They're Having A Capital Time

Savoring solid demand here, machine makers also are expanding abroad

Business investment has powered the U.S. economic expansion, and that has made machinery executives a bunch of happy campers. Shipments of industrial machinery and equipment were up 12% through October, 1995, from a year earlier, according to the U.S. Census, surging toward a likely record. Their plump backlogs almost guarantee another strong year. Says Jeffery T. Grade, chairman of Milwaukee's Harnischfeger Industries Inc., which makes equipment for papermaking and mining: "1996, when all is said and done, will be a very good year for most industrial manufacturers."

While growth and profits won't climb much in 1996, the gains come on top of a strong base. That's because U.S. manufacturing is itself in good shape--and companies are convinced that they must invest to stay that way. "All in all, people are concerned about productivity and being competitive globally," says Daniel J. Meyer, chairman of Cincinnati Milacron Inc.

A healthy U.S. market should be supplemented by faster market growth abroad. "Our biggest opportunity for [profit] leverage is the continued accelerated growth overseas," says Thomas F. McBride, chief financial officer at Ingersoll-Rand Co. He's especially hopeful for Asia and the Pacific. Ingersoll is looking to add three joint ventures in China to the three it already has there, including one that makes industrial air compressors and another producing rock drills for mining and road-clearing. ITT Industries Inc.'s Fluid Transfer Div. is putting a warehouse for its pumps in Santiago, Chile. Milacron, which just started making small injection-molding machines in a joint venture with an outfit based in India, hopes to be producing 600 there annually within a few years.

MASS APPEAL. More machinery makers are realizing they have to intensify global activities to keep their U.S. customers happy. "When a DuPont or a Dow says, `I'm building my next plant in China--I need you to step up your capabilities,' you've got to have mass to cover the world," says William M. Jordan, president of Duriron Co., a Dayton (Ohio) pump and valve maker. Partly with that in mind, Duriron recently bought seal maker Durametallic Corp.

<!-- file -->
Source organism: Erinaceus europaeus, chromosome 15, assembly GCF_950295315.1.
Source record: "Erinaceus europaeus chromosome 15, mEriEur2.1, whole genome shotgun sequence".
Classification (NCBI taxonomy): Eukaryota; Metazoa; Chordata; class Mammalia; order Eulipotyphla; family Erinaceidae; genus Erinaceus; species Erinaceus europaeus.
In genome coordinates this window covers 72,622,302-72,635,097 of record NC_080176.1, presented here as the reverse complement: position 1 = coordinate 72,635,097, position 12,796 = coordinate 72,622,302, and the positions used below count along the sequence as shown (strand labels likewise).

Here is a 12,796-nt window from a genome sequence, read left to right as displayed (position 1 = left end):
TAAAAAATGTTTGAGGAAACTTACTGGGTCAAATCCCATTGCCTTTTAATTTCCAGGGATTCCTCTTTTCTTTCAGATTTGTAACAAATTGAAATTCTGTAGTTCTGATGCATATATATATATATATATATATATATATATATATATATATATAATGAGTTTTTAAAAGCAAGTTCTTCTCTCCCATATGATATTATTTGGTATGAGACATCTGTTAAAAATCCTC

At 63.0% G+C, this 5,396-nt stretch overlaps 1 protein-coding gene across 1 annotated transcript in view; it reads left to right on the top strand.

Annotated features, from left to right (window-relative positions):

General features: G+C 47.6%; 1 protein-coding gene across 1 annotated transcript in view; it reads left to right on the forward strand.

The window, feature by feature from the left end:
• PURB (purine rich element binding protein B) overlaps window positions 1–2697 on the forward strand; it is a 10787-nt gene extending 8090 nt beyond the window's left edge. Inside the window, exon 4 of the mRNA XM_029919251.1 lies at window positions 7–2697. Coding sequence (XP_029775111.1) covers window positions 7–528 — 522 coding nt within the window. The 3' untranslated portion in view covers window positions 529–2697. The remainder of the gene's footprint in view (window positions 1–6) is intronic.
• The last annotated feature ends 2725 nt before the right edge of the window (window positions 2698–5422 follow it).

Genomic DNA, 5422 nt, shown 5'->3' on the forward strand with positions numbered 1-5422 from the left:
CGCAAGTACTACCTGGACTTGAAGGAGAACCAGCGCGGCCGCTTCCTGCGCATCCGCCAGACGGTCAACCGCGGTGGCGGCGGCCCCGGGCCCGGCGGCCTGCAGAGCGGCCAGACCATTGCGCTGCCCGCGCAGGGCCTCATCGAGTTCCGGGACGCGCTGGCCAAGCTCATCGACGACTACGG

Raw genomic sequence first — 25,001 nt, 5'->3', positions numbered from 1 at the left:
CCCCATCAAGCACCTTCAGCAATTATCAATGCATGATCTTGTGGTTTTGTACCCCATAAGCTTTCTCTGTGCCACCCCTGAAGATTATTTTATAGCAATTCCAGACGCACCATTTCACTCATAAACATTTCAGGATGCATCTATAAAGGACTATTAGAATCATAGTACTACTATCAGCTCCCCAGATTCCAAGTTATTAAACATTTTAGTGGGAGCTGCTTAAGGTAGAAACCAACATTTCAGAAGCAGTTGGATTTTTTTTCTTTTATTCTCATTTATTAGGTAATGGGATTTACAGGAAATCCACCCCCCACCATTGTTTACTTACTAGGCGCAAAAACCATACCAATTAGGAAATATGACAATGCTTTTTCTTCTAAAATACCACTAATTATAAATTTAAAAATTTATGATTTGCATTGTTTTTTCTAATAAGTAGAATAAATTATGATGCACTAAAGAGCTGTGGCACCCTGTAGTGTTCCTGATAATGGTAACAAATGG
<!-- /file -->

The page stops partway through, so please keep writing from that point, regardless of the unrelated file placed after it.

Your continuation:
Also fueling mergers--including Ingersoll-Rand's 1995 takeover of Clark Equipment Co.--is that stronger balance sheets have left more machinery makers in a position to make purchases. Indeed, there even have been some initial public offerings in the once beleaguered machine-tool business, such as a 1995 IPO by Hardinge Brothers Inc., a fast-growing Elmira (N.Y.) producer of lathes and machining centers.

Such has been the strength of machine-tool sales that the average age of U.S. metalworking equipment began falling in 1994 for the first time in 14 years. The rejuvenation should continue into 1996.

Even if demand dips next year for a number of machinery makers, existing orders will provide a cushion. For instance, Alton J. Brann, chairman and CEO of Western Atlas Inc., notes that an "exceptional year" of bookings means a good outlook for 1996 sales of its Industrial Automation Group. Its backlog for machining and other systems is up about 50% from the $415 million of a year ago.

There are some streaks of weakness in this rosy-hued picture. The same globalization that has U.S. executives rushing to expand abroad means they're facing more competition. And the same modernization that makes American manufacturers world-beaters in productivity often has led to increases in capacity that put a damper on prices.


BUYING MOOD. What's more, there are spotty signs of a slowdown in demand. Manufacturers' use of their factory capacity fell from 85.1% a year ago to 83.1% in November, 1995. Orders for forklift trucks, industrial air compressors, and large plastic-molding machines have slowed in recent months. Demand from the auto industry may taper off, and 1995's sluggish housing market will probably mean at best a flat market for construction equipment this year.

Still, most machinery customers are in a buying mood. Such businesses as chemicals, paper, metals, and food should still spend smartly. Aerospace demand is finally rebounding. And one of the biggest stars is likely to be farm machinery. "The underlying fundamentals for farm equipment have never been stronger," says Ted French, chief financial officer of Case Corp., citing strong farm income and the lowest carryover of grain stocks in 30 years. For machinery makers, the wheels are turning for a solid 1996.

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